The Latest Clash Between France and Italy Is Over Sunglasses
(Bloomberg) -- France and Italy, already tussling over everything from immigration to economics, have added sunglasses to their list of grievances.
When Ray-Ban owner Luxottica and French prescription lens-maker Essilor completed a $53 billion merger last October, the deal seemed to clear the way for the Italian company’s 83-year-old founder Leonardo Del Vecchio to hand over management duties and start transferring his $20 billion fortune to heirs.
That path has become dangerously rocky for EssilorLuxottica SA. Shares in the world’s largest eyewear company have slumped 22 percent since the merger, including a 5.8 percent drop on Thursday, as Del Vecchio accuses Essilor leaders of violating terms of their agreement on corporate governance. Del Vecchio, the merged company’s largest shareholder and executive chairman, is locked in a leadership dispute with Essilor’s Hubert Sagnieres, vice chairman of the combined company.
The Frenchman on Thursday accused Del Vecchio of mounting a “de facto attempt to take control of the new group,” saying in a statement that the former Luxottica head had made “false accusations regarding the group’s governance and management.”
That came after Del Vecchio told the French newspaper Le Figaro that Sagnieres, a longtime Essilor executive who is 63, had failed to consult him on decisions such as filling key management posts. “He has acted as if Essilor bought Luxottica,” Del Vecchio said.
The conflict is the latest in a growing list of French-Italian dustups. The populist government in Rome has been feuding with French President Emmanuel Macron over the handling of migrants as well as economic and industrial policy, while Telecom Italia SpA and its major French shareholder Vivendi SA are battling over corporate governance. Other clashes have erupted over an Alpine rail tunnel and shipyards, while French takeovers of Italian luxury brands have fueled resentment.
As the EssilorLuxottica dispute flares, Del Vecchio’s personal fortune has slumped from $23.5 billion at the time of the merger. Anticipated financial benefits of the deal are “all but discarded,” Bloomberg Intelligence analysts Maxime Boucher and Deborah Aitken wrote in a note to clients.
A smooth transition may never have been in the cards. Del Vecchio grew up in an orphanage and was a metal worker before founding Luxottica in 1961. He transformed the eyeglass business into a purveyor of luxury, as he acquired premium brands and signed deals to make frames for fashion houses such as Armani and Chanel.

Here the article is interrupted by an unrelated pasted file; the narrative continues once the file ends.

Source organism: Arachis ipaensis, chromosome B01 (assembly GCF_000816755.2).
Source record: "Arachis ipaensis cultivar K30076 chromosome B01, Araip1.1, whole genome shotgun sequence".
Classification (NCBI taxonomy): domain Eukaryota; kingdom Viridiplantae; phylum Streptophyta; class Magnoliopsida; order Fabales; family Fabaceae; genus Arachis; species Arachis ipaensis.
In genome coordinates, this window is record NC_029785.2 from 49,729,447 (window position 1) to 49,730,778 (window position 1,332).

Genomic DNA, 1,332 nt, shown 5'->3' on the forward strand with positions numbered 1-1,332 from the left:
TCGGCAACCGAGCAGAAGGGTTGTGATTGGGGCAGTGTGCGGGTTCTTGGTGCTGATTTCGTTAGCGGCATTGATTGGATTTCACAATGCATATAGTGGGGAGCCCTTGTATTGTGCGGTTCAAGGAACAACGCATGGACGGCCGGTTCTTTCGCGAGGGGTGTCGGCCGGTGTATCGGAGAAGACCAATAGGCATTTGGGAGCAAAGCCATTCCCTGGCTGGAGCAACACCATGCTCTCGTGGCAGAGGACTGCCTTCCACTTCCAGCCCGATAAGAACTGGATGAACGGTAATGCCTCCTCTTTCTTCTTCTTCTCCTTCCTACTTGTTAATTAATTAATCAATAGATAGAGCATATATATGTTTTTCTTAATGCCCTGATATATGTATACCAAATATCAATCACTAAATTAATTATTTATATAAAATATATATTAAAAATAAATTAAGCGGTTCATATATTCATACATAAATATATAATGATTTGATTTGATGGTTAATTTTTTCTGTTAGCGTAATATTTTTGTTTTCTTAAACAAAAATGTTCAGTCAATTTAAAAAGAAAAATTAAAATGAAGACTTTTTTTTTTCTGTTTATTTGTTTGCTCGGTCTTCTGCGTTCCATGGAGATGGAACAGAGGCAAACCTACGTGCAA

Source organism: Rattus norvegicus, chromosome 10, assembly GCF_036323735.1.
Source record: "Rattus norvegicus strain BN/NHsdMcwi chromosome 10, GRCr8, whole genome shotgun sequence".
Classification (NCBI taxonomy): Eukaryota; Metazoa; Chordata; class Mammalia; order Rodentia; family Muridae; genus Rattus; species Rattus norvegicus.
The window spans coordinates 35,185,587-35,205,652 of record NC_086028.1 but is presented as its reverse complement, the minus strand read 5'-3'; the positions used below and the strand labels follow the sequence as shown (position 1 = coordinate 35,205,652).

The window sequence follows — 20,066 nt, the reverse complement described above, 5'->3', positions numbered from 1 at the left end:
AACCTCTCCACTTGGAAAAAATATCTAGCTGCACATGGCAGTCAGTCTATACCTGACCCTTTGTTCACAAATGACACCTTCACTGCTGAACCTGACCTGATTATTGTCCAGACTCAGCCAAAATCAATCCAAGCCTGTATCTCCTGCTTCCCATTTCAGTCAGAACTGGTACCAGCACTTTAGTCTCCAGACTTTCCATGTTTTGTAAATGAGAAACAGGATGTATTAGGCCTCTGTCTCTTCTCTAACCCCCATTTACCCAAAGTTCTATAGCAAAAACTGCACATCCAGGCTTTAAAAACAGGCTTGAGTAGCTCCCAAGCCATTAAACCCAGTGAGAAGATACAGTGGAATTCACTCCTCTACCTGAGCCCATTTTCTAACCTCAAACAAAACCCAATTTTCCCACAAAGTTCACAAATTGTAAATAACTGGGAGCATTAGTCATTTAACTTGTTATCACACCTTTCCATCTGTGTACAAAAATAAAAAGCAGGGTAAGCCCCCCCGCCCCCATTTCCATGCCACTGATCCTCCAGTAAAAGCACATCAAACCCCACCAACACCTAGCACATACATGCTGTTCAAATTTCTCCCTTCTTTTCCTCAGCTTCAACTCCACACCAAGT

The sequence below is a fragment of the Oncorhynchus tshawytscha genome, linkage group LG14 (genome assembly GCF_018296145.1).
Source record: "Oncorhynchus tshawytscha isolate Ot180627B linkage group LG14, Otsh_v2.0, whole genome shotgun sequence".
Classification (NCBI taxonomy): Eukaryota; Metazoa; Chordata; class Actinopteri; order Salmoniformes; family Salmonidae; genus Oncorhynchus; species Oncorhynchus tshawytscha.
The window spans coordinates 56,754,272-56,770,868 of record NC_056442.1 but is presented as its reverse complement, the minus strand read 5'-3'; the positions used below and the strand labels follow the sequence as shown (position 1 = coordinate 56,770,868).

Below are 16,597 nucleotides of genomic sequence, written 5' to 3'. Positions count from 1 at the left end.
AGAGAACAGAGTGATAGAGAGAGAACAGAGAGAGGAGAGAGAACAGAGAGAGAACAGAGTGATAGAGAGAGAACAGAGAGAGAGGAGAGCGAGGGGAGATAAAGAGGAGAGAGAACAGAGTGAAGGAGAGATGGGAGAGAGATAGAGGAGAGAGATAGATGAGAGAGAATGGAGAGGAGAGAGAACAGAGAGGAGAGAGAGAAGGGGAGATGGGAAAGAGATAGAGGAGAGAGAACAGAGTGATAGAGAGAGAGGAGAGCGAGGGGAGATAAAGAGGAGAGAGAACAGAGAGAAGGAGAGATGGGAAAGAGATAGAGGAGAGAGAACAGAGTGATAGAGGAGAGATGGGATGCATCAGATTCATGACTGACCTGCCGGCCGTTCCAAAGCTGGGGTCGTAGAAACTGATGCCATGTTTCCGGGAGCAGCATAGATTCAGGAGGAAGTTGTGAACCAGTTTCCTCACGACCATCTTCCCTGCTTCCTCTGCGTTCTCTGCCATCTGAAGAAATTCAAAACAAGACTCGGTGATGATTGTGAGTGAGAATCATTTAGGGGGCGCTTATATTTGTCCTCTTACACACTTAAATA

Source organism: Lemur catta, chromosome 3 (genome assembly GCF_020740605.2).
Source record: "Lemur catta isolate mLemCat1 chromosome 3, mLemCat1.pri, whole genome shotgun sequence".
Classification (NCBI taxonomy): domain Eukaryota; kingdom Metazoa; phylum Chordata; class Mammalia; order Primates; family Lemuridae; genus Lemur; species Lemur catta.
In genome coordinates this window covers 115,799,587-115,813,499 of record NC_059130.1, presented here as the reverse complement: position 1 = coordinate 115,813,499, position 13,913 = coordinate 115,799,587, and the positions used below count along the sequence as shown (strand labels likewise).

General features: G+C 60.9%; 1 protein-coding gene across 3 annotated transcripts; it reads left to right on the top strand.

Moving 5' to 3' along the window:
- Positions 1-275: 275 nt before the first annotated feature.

One of Del Vecchio’s smartest moves was the acquisition of U.S. Shoe Corp. for $1.4 billion in 1995. He didn’t care about footwear -- the U.S company owned a chain of eyeglass retailers, LensCrafters. It’s now part of a global network of more than 7,000 retail outlets that also includes Pearle Vision and Sunglass Hut.
In Agordo, a town in the Dolomite mountains where Luxottica is headquartered, Del Vecchio looms large. He founded an eyeglass museum there and puts on an annual Christmas party for thousands of people.
At the Italian company, Del Vecchio retained tight control and clashed repeatedly with hired managers. Three top executives left within a 15-month period from late 2014 to January 2016. Del Vecchio has six children but has said he didn’t want any of them to take over the company.
Sagnieres’ resume is starkly different. He’s a veteran manager who earned an MBA before joining Essilor in 1989. He rose through the ranks, including stints in the U.S. and Canada, before becoming CEO in 2012. And while Luxottica prospered through marketing sizzle, Essilor’s growth was fueled more by its technical prowess in lens-making.
The current conflict revolves around the choice of a chief executive officer to lead the company. Del Vecchio has said in the past that he wants the job to go to Francesco Milleri, a former Luxottica deputy, although he told Le Figaro that he hadn’t formally proposed the executive for the role.
Del Vecchio also says Sagnieres ignored his suggestions to achieve cost savings. “He stood up and turned his back on me,” Del Vecchio told Le Figaro.
Del Vecchio’s investment company Delfin, through which he holds 31 percent of voting rights in the company, said it would “take such actions as it deems necessary or appropriate to protect its interest along with the interest of EssilorLuxottica and its stakeholders.”
Sagnieres accused Del Vecchio of putting his pride ahead of EssilorLuxottica’s well-being.
“This approach, which is contrary to the company’s social interest, is detrimental to the company and to all its shareholders,” he said.
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